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News Release | Environment Texas

Environment Texas Welcomes President’s Six Month Moratorium, Calls for Permanent Ban on Drilling New Areas

After 35 days of the largest oil spill in U.S. history, it appears that BP is finally bringing some control over the river of oil gushing into the Gulf.  U.S. Geological Survey Director Dr. Marcia McNutt announced earlier today that the disaster has already released between 17 and 39 million gallons of crude oil into the Gulf, a substantial revision upward in the official size of the spill and one and one half to almost four times the size of the Exxon-Valdez spill. In a press conference this afternoon President Obama cancelled a pending lease sale off Virginia near the mouth of the Chesapeake Bay, a suspension of drilling planned for the Arctic this summer, and continued the temporary suspension of deepwater drilling in the Gulf.  Environment Texas reiterated its call for a permanent ban on drilling in new areas and thanked the President for canceling the lease sale off Virginia and delaying development of the Arctic leases.

 Environment Texas Director Luke Metzger said, "In light of what is now the largest oil spill in U.S. history, we thank President Obama for canceling the Virginia lease sale and delaying drilling in the Arctic but he must do more to ensure this doesn’t happen again. If nothing else, the BP oil spill highlights the fact that if you drill, you will spill and the President needs to permanently protect the Gulf of Mexico and the rest of our treasured coastlines by banning drilling in new places”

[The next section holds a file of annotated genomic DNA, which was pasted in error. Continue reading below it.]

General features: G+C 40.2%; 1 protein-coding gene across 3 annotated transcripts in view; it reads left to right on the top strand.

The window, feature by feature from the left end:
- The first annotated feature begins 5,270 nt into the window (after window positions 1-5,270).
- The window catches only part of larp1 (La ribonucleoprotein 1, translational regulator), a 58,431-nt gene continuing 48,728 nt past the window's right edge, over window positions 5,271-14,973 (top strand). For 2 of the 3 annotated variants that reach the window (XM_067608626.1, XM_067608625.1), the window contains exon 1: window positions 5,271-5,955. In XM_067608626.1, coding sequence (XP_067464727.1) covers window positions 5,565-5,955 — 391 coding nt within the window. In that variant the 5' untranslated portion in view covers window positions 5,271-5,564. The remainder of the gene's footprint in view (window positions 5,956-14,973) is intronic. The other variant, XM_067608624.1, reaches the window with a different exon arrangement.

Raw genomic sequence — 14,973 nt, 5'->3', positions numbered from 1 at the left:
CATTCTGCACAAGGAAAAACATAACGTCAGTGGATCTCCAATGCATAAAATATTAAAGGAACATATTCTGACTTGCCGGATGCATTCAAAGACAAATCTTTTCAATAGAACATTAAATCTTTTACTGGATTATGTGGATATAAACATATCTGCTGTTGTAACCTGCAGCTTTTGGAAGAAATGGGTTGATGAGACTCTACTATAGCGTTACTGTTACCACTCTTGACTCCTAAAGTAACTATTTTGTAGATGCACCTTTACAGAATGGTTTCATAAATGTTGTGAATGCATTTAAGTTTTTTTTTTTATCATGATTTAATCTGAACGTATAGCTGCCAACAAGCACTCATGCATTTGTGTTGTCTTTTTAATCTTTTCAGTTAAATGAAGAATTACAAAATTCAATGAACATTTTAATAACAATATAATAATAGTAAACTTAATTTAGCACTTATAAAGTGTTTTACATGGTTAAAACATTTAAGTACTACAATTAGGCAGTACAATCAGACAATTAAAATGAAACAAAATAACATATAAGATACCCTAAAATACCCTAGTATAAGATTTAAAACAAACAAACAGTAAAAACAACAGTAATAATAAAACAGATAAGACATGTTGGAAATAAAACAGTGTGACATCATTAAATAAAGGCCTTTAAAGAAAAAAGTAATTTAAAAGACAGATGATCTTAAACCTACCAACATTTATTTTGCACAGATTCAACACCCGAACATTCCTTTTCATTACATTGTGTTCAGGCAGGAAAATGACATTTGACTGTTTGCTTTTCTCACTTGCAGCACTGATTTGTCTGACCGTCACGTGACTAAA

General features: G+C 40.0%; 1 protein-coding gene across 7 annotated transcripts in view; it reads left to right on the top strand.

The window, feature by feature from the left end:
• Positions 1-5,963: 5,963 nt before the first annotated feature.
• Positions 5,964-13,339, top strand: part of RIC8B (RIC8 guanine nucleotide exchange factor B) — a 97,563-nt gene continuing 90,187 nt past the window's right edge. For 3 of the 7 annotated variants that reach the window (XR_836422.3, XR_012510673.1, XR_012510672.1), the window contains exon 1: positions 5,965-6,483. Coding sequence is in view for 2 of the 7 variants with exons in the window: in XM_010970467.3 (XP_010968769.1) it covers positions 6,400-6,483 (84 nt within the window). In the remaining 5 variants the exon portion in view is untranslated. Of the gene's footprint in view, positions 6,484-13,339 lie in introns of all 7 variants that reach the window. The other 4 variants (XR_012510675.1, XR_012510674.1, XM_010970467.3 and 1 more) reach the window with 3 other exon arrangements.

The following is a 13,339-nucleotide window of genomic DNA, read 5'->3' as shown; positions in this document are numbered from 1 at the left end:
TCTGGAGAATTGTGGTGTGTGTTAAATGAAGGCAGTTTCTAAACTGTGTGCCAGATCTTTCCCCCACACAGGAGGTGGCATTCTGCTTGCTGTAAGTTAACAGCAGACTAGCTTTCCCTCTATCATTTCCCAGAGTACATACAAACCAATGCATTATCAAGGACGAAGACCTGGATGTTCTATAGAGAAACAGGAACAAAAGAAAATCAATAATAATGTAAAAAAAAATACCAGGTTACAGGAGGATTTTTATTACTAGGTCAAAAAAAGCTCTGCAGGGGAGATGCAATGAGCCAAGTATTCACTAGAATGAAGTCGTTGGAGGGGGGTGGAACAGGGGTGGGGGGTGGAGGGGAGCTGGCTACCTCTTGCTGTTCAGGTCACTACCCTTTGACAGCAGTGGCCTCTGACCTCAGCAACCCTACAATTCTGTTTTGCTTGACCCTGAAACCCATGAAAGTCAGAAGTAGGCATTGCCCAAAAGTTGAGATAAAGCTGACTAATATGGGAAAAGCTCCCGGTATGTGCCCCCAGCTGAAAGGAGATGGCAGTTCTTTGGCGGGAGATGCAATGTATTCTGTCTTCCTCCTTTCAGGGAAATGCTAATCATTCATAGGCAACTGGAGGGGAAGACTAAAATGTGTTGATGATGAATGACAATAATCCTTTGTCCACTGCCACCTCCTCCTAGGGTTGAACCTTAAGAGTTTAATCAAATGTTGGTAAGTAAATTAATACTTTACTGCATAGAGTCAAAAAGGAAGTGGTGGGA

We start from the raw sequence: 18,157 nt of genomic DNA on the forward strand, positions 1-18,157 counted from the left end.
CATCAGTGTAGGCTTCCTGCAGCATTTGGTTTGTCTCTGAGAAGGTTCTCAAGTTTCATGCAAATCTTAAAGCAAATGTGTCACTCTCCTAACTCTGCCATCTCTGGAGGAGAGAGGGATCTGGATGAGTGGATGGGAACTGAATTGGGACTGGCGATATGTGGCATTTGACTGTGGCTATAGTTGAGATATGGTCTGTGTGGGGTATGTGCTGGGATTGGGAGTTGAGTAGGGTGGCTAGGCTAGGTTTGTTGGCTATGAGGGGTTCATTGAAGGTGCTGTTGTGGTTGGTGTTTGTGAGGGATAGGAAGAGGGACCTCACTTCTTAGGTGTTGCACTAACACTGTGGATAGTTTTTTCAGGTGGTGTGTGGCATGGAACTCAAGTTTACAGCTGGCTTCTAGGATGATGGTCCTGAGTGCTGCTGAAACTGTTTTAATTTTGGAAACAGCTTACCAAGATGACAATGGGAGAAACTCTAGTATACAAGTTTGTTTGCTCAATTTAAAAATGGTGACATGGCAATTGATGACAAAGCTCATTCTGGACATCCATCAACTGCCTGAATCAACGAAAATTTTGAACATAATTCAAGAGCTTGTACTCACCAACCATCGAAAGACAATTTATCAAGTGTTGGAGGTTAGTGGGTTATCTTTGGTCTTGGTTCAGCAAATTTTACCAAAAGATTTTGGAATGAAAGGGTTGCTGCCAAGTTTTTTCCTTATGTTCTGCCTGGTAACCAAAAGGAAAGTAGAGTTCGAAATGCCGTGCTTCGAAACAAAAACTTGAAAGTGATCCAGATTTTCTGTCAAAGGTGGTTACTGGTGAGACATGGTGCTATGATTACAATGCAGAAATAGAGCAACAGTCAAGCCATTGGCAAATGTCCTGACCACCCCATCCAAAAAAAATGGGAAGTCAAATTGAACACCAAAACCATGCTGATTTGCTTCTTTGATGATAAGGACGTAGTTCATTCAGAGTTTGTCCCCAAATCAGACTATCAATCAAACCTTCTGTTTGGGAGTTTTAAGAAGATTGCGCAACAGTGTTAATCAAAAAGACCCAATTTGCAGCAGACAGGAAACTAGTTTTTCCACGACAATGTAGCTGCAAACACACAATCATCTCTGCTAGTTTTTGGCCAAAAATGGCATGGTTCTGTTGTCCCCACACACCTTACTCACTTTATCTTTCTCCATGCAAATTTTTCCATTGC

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Report | Environment Texas

Building Better: How High-Efficiency Buildings Will Save Money and Reduce Global Warming

America is the largest consumer of energy in the world, and the majority of this energy comes from dirty and dangerous sources like coal, oil, natural gas, and nuclear power. Our continued reliance on these fuels contributes to global warming, undermines our energy independence, and costs American families and businesses more and more money every year.

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Report | Environment Texas

State Leadership and the National Clean Cars Program

America’s dependence on oil threatens our economy and harms our environment. Roughly half of all the oil we use in the United States goes into the gas tanks of our cars and light trucks. The oil we use in our vehicles is also a major contributor to global warming.

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Report | Environment Texas

Building a Solar Future

America has virtually limitless potential to tap the energy of the sun. Solar energy is clean, safe, proven and available everywhere, and the price of many solar energy technologies is declining rapidly. By adopting solar energy on a broad scale, the nation can address our biggest energy challenges – our dependence on fossil fuels and the need to address global warming – while also boosting our economy.

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Report | Environment Texas

Lone Star Power: How Texas Businesses Can Supply The World With Solar Energy

Texas has what it takes to be a national leader in solar power. We have the most solar radiation in the country, are home to one of the world’s largest suppliers of solar-grade silicon and wafers, and are innovators in the high tech industry. From a glass company in Wichita Falls, to steel brace fabrication in Brownwood, Texas-based companies span the solar supply chain.

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